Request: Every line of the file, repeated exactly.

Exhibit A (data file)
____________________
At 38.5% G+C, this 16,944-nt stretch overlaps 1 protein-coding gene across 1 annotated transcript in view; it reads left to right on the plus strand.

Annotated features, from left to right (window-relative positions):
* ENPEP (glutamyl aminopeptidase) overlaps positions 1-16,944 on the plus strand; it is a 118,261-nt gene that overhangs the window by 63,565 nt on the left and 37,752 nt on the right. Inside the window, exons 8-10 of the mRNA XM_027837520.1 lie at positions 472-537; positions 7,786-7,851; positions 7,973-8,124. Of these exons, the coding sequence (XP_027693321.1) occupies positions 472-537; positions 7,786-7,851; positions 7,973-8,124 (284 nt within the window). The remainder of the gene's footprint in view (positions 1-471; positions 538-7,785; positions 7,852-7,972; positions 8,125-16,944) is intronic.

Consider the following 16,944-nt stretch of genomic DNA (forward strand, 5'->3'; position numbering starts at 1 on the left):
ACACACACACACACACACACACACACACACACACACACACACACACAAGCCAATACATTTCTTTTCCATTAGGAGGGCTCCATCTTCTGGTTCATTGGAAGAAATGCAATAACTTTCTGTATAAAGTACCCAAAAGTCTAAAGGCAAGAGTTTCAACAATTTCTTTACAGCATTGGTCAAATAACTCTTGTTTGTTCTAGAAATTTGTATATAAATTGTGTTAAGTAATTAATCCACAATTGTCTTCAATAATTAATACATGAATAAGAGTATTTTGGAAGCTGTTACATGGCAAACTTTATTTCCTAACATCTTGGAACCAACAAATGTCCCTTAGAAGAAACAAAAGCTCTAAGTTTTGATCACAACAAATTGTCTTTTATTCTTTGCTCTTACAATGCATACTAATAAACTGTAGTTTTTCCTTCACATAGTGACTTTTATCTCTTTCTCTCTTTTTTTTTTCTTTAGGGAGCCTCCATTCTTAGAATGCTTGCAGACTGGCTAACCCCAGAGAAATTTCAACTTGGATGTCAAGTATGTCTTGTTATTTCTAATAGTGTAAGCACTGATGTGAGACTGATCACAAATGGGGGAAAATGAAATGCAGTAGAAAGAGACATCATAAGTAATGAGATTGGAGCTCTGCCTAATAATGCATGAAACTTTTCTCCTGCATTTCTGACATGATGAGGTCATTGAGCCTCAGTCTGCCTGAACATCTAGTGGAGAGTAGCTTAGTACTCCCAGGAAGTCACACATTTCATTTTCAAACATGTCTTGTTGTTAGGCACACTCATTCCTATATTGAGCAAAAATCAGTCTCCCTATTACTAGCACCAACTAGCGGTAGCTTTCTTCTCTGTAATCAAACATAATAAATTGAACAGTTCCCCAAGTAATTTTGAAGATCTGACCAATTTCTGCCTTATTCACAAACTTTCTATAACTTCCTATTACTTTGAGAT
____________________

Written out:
At 38.5% G+C, this 16,944-nt stretch overlaps 1 protein-coding gene across 1 annotated transcript in view; it reads left to right on the plus strand.

Annotated features, from left to right (window-relative positions):
* ENPEP (glutamyl aminopeptidase) overlaps positions 1-16,944 on the plus strand; it is a 118,261-nt gene that overhangs the window by 63,565 nt on the left and 37,752 nt on the right. Inside the window, exons 8-10 of the mRNA XM_027837520.1 lie at positions 472-537; positions 7,786-7,851; positions 7,973-8,124. Of these exons, the coding sequence (XP_027693321.1) occupies positions 472-537; positions 7,786-7,851; positions 7,973-8,124 (284 nt within the window). The remainder of the gene's footprint in view (positions 1-471; positions 538-7,785; positions 7,852-7,972; positions 8,125-16,944) is intronic.

Consider the following 16,944-nt stretch of genomic DNA (forward strand, 5'->3'; position numbering starts at 1 on the left):
ACACACACACACACACACACACACACACACACACACACACACACACAAGCCAATACATTTCTTTTCCATTAGGAGGGCTCCATCTTCTGGTTCATTGGAAGAAATGCAATAACTTTCTGTATAAAGTACCCAAAAGTCTAAAGGCAAGAGTTTCAACAATTTCTTTACAGCATTGGTCAAATAACTCTTGTTTGTTCTAGAAATTTGTATATAAATTGTGTTAAGTAATTAATCCACAATTGTCTTCAATAATTAATACATGAATAAGAGTATTTTGGAAGCTGTTACATGGCAAACTTTATTTCCTAACATCTTGGAACCAACAAATGTCCCTTAGAAGAAACAAAAGCTCTAAGTTTTGATCACAACAAATTGTCTTTTATTCTTTGCTCTTACAATGCATACTAATAAACTGTAGTTTTTCCTTCACATAGTGACTTTTATCTCTTTCTCTCTTTTTTTTTTCTTTAGGGAGCCTCCATTCTTAGAATGCTTGCAGACTGGCTAACCCCAGAGAAATTTCAACTTGGATGTCAAGTATGTCTTGTTATTTCTAATAGTGTAAGCACTGATGTGAGACTGATCACAAATGGGGGAAAATGAAATGCAGTAGAAAGAGACATCATAAGTAATGAGATTGGAGCTCTGCCTAATAATGCATGAAACTTTTCTCCTGCATTTCTGACATGATGAGGTCATTGAGCCTCAGTCTGCCTGAACATCTAGTGGAGAGTAGCTTAGTACTCCCAGGAAGTCACACATTTCATTTTCAAACATGTCTTGTTGTTAGGCACACTCATTCCTATATTGAGCAAAAATCAGTCTCCCTATTACTAGCACCAACTAGCGGTAGCTTTCTTCTCTGTAATCAAACATAATAAATTGAACAGTTCCCCAAGTAATTTTGAAGATCTGACCAATTTCTGCCTTATTCACAAACTTTCTATAACTTCCTATTACTTTGAGAT